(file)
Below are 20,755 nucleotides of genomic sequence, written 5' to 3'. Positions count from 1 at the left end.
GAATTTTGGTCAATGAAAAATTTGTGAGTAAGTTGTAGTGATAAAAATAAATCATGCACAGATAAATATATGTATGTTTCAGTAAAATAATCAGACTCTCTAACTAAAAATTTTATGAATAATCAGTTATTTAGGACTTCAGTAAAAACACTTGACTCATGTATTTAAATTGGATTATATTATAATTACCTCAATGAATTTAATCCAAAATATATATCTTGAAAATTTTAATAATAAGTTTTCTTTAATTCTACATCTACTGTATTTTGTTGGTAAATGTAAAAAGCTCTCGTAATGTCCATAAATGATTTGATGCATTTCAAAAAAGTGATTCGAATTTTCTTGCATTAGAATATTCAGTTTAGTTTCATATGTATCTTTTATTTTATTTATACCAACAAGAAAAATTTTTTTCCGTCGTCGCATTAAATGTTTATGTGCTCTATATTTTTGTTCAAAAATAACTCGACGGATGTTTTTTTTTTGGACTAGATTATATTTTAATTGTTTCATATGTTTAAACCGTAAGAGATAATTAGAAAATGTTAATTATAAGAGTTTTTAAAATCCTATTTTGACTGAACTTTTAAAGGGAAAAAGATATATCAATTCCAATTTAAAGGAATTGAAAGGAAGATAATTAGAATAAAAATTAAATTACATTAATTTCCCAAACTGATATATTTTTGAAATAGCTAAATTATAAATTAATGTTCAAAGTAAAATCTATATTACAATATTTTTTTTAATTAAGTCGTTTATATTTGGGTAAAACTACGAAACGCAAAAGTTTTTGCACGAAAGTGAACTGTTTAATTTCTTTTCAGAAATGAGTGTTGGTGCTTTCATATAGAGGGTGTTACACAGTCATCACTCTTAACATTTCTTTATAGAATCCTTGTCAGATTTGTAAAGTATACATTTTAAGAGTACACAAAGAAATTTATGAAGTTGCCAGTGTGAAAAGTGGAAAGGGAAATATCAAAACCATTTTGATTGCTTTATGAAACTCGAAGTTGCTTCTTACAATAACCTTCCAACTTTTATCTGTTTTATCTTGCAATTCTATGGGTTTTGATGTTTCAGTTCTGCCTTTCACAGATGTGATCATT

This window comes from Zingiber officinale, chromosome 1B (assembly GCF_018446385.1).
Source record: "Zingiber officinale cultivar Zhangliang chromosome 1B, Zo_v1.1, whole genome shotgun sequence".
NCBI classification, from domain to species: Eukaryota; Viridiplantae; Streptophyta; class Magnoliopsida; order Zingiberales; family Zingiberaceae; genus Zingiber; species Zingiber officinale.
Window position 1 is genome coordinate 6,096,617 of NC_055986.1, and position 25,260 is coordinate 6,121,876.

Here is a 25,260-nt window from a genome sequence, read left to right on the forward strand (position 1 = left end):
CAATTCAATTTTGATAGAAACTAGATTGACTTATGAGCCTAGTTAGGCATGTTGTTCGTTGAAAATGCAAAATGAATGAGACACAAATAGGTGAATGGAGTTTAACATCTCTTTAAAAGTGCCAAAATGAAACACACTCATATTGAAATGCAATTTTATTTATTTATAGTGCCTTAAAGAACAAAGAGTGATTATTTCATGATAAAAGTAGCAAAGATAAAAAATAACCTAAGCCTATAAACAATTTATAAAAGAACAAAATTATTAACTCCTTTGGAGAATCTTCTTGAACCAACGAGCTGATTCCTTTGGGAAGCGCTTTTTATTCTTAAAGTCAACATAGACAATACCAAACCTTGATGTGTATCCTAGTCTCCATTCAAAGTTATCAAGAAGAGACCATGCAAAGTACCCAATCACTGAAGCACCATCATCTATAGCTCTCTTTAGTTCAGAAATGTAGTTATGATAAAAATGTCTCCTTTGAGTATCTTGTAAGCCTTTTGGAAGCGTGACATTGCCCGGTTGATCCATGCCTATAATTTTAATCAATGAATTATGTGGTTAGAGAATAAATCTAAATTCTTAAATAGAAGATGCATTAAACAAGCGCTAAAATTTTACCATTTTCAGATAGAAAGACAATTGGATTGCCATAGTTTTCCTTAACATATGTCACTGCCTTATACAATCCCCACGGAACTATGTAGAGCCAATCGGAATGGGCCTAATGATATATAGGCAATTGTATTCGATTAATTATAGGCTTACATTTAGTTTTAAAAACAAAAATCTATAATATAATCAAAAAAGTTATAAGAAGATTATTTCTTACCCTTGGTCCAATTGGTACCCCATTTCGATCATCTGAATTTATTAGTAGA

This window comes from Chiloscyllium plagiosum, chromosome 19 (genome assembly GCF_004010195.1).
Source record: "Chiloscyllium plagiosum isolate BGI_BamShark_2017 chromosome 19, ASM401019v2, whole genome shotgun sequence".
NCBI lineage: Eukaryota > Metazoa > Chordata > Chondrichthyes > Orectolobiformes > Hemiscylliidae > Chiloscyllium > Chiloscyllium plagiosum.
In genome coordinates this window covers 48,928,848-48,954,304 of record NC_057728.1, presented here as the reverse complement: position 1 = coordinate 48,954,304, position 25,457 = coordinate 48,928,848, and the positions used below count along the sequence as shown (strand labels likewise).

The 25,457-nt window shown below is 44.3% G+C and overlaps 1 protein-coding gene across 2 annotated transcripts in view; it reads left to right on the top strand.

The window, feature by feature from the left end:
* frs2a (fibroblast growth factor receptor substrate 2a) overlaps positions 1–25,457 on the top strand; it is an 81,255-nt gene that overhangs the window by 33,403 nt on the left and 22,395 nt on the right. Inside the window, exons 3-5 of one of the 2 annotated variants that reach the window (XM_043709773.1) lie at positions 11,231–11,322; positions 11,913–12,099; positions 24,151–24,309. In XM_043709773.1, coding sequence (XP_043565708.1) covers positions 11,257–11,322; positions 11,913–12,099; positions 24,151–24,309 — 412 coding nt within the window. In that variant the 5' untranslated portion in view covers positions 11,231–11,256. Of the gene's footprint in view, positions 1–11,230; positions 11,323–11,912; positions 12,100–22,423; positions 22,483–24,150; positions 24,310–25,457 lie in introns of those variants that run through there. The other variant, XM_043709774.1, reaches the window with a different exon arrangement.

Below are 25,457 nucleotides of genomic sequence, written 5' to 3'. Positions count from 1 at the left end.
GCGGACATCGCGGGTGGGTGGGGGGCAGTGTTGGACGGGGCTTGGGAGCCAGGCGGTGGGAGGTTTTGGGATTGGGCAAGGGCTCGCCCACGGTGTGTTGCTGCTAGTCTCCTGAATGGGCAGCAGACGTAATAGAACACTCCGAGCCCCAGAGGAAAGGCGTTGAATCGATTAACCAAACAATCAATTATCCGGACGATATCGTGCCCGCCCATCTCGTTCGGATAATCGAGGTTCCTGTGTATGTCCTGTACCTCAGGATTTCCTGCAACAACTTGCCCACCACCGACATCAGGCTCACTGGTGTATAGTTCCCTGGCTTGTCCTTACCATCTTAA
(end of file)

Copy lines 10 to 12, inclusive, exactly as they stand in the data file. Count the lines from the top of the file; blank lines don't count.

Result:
Source record: "Chiloscyllium plagiosum isolate BGI_BamShark_2017 chromosome 19, ASM401019v2, whole genome shotgun sequence".
NCBI lineage: Eukaryota > Metazoa > Chordata > Chondrichthyes > Orectolobiformes > Hemiscylliidae > Chiloscyllium > Chiloscyllium plagiosum.
In genome coordinates this window covers 48,928,848-48,954,304 of record NC_057728.1, presented here as the reverse complement: position 1 = coordinate 48,954,304, position 25,457 = coordinate 48,928,848, and the positions used below count along the sequence as shown (strand labels likewise).